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Has Your Child Received the New Tdap Vaccination?

PAUSD reminds families, all children entering seventh through 12th grades in the fall must receive the new Tdap vaccine for whooping cough, otherwise they cannot attend school.

As the school year ends, and you look ahead to next year, the Palo Alto Unified School District (PAUSD) would like to remind families, if your child will be entering the seventh through 12th grade, he or she must receive the new "Tdap" vaccination for whooping cough, or pertussis, before the first day of school, otherwise your child will be turned away.

"If your child has not received the 'Tdap' booster, we highly recommend you contact your health care provider or clinic to receive the vaccination as soon as possible," said Linda Lenoir, the head nurse for PAUSD, in a letter that went out to all families in the district earlier this year.

California State Assembly Bill 354 was passed in September of last year in response to the worst outbreak of whooping cough in the state since the 1940s. At least 10 infants reportedly died from whooping cough in 2010.

Though you may remember your child receiving the whooping cough vaccination as a baby, the vaccine can often wear off after approximately five years, so doctors are administering the new "Tdap" booster shot.

According to state law, all children entering the seventh through 12th grades must show proof of having received the new "Tdap" booster shot before the first day of the 2011-12 school year, otherwise they cannot start school, the letter indicated. The only exception will be if a family applies for an exemption, such as for personal beliefs or if a child possesses a medical condition that does not allow for the vaccination.

Palo Alto Medical Foundation (PAMF) recently reported that as many as 2,700 pediatric patients in the required age group had still not received the "Tdap" booster shot.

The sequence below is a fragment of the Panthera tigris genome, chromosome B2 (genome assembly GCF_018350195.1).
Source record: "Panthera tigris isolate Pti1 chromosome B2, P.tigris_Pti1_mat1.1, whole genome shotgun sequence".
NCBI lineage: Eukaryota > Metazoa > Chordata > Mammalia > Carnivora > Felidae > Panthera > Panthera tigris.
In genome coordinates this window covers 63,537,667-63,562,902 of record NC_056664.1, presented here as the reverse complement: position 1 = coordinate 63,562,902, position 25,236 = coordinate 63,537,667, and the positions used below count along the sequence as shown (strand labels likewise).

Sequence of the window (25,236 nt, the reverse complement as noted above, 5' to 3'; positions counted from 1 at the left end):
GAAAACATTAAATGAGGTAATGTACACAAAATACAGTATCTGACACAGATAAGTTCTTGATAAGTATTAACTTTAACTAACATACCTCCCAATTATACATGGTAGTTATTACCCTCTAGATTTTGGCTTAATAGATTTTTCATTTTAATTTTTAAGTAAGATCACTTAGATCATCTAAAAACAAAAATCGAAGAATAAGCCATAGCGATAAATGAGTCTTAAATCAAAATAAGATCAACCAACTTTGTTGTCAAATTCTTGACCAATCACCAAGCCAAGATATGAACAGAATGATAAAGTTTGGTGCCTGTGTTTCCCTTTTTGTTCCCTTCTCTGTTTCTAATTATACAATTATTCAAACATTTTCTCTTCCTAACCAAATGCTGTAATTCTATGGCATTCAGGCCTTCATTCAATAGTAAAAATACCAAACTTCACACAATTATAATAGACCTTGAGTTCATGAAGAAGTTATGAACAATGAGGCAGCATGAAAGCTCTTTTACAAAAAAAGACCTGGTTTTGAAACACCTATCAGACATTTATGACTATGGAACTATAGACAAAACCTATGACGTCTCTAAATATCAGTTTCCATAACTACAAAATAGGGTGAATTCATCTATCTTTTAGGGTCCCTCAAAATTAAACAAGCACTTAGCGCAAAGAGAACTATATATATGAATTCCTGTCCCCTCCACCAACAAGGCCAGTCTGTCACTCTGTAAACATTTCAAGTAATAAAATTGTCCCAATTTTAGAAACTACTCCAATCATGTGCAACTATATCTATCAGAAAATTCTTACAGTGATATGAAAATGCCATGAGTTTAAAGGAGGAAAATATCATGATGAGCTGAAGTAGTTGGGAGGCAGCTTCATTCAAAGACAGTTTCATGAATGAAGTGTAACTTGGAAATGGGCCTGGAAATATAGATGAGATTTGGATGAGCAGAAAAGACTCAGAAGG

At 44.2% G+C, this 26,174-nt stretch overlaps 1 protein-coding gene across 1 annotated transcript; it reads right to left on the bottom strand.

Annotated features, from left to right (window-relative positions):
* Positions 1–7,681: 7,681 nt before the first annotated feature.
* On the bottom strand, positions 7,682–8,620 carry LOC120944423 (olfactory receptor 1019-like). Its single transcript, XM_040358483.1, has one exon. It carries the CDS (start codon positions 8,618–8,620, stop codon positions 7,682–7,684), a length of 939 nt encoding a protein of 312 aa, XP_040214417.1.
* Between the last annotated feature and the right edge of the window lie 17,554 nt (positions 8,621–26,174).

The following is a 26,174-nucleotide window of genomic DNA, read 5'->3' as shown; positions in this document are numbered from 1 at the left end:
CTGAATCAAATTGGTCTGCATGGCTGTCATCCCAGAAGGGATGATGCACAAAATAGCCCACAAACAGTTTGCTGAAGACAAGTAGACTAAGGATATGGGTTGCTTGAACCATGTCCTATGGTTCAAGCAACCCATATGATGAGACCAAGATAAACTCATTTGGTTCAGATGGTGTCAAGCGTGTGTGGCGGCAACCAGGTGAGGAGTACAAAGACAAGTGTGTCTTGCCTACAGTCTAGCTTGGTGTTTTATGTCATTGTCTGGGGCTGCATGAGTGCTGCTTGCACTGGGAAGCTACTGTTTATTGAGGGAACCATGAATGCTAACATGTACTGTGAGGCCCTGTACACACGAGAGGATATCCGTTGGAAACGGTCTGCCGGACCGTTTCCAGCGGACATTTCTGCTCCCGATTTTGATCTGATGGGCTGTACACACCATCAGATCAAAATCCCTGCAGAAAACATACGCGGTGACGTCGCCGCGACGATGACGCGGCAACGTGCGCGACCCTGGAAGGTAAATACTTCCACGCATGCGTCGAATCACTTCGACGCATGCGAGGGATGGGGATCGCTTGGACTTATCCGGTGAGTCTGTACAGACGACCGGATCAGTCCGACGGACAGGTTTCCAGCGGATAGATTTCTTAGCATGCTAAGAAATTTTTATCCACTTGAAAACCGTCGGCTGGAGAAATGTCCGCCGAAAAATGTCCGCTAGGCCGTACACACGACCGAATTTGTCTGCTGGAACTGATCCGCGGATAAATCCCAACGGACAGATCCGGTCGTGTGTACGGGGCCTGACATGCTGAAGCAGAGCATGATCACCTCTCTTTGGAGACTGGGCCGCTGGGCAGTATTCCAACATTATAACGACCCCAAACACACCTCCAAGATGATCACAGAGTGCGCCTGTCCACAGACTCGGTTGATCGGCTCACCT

The "Tdap" booster can be received at your local health provider, or at a number of local clinics including Rotacare Bay Area, on site at El Camino Hospital in Mountain View, which serves low-income and uninsured families; MayView Community Health Center in Palo Alto and Mountain View; the San Mateo County Mobile Health Van which often travels around Redwood City; the Ravenswood Family Health Center in East Palo Alto; and the Sequoia Teen Wellness Center in Redwood City.

For more information, contact the PAUSD offices at 650-329-3700.

Cynthia Greaves June 06, 2011 at 08:52 PM
"Palo Alto Medical Foundation (PAMF) recently reported that as many as 2,700 pediatric patients in the required age group had still not received the "Tdap" booster shot." You need to move that comma over to the right -- the figure is 27,000 pediatric patients who still need the booster. That's a little less than half of all patients who need the vaccination before September.
Brian June 07, 2011 at 12:43 AM
Thank you for mentioning the two exemptions available-- personal beliefs and medical. Parents can sign the Personal Beliefs Exemption form (CDPH 8261) http://eziz.org/PDF/IMM-1038_PBEforminstructions.pdf which should be available at every school office. If a parent isn't given easy access to that form, or they don't want to sign it for whatever reason, the law also allows a parent to write a short letter saying the vaccine is against his or her beliefs. See section 120365 of the California Health and Safety Code. http://www.leginfo.ca.gov/cgi-bin/displaycode?section=hsc&group=120001-121000&file=120325-120380 which does not mention any requirement for a specific form, or any form to be signed. A parent can opt-out of this new Tdap vaccine requirement, even if they have allowed all other vaccines in the past. The deadline for either proof of the vaccine or a signed exemption form or letter is the first day of school, whatever date that is after July 1. However, schools are asking parents to submit proof of vaccination or a signed exemption ASAP, because it would be too much paperwork to deal with every student's information on the first day of school.

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